Alzheimer’s disease is one of the main reasons your elderly loved one may need home care. According to the CDC, the condition, characterized by an ongoing decline in the function of the brain, affects more than 5 million Americans. Scientific studies show that patients with Alzheimer’s who receive home care Philadelphia, PA, instead of a hospital or care community, have a higher chance of staying healthy and living happier and longer. A professional home caregiver can give your elderly patient injections and other medicines, provide hygienic care such as bathing and provide additional help like dog walking and light housekeeping. 

If your elderly loved one has signs that may indicate Alzheimer’s, it is vital to know what happens during different stages of the condition. That is essential for better management of the disease and care for the patient. Consequently, below are the various stages in the progression of Alzheimer’s.

Stage one: Pre-symptoms

When your elderly parent, grandparent, or loved one starts experiencing the initial stages of Alzheimer’s, there will be no noticeable symptoms. Still, the brain is changing at this time. Adverse changes occur in the brain, such as the accumulation of abnormal proteins, which leads to the tangling of the tau protein and the formation of amyloid plaques. Moreover, neurons stop working, lose communication with other neurons, and even die.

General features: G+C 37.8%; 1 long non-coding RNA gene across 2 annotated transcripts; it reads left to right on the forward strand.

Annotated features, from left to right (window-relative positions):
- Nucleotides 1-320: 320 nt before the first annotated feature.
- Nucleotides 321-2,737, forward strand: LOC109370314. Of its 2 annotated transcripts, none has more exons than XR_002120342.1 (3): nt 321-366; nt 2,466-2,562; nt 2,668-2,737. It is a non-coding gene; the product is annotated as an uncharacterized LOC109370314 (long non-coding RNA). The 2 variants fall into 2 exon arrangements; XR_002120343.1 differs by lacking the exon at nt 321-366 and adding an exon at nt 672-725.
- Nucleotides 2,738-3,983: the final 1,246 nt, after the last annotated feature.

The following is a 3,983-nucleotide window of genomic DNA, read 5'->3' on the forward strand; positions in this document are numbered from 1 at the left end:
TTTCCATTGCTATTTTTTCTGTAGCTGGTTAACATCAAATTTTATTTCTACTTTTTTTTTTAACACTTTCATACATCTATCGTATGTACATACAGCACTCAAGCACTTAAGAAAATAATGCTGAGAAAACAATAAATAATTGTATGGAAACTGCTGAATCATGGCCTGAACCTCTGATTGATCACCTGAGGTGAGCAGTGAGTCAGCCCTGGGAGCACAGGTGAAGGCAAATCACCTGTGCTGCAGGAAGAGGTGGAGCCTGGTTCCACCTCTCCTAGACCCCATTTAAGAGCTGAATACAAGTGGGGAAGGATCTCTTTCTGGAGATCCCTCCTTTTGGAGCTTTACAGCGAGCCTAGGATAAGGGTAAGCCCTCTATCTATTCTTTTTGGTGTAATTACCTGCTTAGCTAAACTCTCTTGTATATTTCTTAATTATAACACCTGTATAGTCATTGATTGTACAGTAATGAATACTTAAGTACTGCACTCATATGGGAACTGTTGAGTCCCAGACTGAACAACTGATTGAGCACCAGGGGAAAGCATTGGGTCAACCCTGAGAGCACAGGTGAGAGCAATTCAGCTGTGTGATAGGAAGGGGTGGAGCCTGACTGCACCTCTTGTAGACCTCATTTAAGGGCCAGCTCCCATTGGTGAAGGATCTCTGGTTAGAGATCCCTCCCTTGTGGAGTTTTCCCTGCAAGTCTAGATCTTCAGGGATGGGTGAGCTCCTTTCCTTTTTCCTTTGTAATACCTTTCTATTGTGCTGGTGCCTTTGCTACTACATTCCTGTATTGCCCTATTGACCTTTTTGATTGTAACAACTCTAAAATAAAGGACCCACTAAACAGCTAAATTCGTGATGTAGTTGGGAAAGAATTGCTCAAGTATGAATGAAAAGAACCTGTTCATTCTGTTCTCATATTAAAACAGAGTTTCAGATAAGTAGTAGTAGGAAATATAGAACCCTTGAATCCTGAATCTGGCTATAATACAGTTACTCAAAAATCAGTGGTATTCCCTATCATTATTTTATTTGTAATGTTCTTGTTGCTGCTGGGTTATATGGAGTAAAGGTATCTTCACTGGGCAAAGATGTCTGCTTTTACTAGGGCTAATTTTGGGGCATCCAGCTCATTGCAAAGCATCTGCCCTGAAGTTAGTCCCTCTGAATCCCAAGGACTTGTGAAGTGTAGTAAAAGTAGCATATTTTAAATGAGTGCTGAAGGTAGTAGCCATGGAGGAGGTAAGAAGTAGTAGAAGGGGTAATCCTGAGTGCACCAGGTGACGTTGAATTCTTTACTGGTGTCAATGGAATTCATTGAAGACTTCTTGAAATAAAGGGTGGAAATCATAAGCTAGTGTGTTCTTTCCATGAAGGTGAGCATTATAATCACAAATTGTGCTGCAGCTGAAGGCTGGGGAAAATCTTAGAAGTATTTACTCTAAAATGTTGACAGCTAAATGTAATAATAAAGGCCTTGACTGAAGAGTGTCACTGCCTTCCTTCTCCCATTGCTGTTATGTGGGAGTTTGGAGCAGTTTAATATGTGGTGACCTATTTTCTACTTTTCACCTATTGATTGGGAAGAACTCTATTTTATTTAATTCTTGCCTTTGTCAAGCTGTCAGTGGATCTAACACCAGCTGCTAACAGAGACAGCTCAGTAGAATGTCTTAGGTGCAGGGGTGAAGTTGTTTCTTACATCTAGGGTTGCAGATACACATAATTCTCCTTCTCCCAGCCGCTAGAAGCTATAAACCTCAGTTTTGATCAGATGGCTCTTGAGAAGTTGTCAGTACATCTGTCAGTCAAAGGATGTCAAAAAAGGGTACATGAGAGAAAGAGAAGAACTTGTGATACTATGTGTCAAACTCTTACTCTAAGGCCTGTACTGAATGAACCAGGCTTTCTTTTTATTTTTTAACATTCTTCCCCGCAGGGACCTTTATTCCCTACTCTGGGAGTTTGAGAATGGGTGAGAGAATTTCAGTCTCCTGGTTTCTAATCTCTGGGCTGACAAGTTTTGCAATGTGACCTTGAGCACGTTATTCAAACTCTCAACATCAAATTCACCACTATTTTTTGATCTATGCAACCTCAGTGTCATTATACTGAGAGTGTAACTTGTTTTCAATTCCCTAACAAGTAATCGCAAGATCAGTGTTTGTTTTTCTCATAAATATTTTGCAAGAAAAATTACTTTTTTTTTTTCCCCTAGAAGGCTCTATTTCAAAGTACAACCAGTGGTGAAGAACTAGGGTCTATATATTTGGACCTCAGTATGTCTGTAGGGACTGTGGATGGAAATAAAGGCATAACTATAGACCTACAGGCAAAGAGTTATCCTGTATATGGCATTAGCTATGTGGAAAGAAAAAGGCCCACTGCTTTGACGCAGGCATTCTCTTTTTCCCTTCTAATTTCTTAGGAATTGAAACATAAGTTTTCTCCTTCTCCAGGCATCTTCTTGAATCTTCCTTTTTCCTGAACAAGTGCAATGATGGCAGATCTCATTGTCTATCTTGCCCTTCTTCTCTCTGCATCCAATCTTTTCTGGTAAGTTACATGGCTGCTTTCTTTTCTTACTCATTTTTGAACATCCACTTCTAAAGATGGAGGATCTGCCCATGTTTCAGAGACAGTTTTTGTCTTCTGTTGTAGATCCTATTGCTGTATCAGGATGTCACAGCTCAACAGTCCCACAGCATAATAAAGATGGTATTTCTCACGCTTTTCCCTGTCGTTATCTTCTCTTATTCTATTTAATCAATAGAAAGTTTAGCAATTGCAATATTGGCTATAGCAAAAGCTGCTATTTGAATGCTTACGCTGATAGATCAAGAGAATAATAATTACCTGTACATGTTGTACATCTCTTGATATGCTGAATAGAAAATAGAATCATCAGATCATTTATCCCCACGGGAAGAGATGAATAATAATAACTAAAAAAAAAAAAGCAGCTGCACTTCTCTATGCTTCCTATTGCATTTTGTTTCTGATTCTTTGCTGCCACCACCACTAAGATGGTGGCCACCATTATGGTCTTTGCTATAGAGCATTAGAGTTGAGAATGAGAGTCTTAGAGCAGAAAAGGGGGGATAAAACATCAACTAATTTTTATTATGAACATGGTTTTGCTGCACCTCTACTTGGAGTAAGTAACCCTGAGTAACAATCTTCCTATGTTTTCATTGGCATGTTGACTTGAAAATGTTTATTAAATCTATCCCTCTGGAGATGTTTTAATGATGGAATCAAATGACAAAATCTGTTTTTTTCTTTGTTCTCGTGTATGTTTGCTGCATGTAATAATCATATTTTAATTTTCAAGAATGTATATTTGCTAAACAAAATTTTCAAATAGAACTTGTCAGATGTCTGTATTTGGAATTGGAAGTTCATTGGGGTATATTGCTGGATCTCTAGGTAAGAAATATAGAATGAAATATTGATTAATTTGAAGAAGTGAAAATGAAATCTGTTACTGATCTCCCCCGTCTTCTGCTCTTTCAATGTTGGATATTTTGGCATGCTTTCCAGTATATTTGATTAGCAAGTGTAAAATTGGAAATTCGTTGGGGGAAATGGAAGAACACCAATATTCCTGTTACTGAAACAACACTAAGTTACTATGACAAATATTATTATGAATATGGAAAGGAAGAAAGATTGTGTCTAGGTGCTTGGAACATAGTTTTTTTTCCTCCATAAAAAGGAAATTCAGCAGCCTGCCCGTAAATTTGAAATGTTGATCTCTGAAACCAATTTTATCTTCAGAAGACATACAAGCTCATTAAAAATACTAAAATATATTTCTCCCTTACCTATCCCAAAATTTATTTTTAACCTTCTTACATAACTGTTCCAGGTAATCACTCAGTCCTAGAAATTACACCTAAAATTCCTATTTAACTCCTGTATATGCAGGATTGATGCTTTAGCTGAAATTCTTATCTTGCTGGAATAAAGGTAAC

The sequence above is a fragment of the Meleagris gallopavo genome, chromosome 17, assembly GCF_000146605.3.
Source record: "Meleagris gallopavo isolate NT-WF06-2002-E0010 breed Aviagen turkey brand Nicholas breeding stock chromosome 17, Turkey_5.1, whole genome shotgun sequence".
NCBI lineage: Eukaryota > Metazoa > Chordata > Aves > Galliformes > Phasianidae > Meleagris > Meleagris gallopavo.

Stage one of Alzheimer’s, when no symptoms are displayed, can last for more than ten years. Currently, no medications can prevent Alzheimer’s.

Stage two: The start of cognitive decline

Often, by the time you realize that the cognitive functions of your loved ones begin to decline, the condition is starting its second stage.

Your aging loved one will show forgetfulness, which is common with old age. For instance, your elderly loved one may have trouble remembering the names of people and locating keys. But your loved one can still drive, work, and do other regular activities.

Stage three: Start of noticeable changes

During the third stage of Alzheimer’s, your loved one will start to show changes in memory that you can notice. For instance, your loved one may start experiencing challenges at the workplace or social settings and find it difficult to recall names or words.

Your loved one may also start having anxious feelings.

Stage four: Major challenges with cognitive functions

Expect your loved one to have difficulty performing routine tasks and remembering recent memories. Your loved one will appear to have a better memory of the past than the present. And because one needs to think a lot about the present, your loved one can get lost easily, be confused about the days of the week, and have difficulty choosing what to wear.

Stage five: Increased dependence

Your loved one will find it challenging to perform routine daily tasks and activities, experience changes in emotions, and struggle to learn new things. For instance, your loved one may hallucinate more.

Stage six: Debilitating symptoms

During this stage, your loved one will experience severe symptoms of Alzheimer’s that lead to changes in personality and behavior, communication difficulty, and physical disability.

Contact Blessings4Ever Home Care Agency today to schedule an appointment with a home care specialist.

By AESir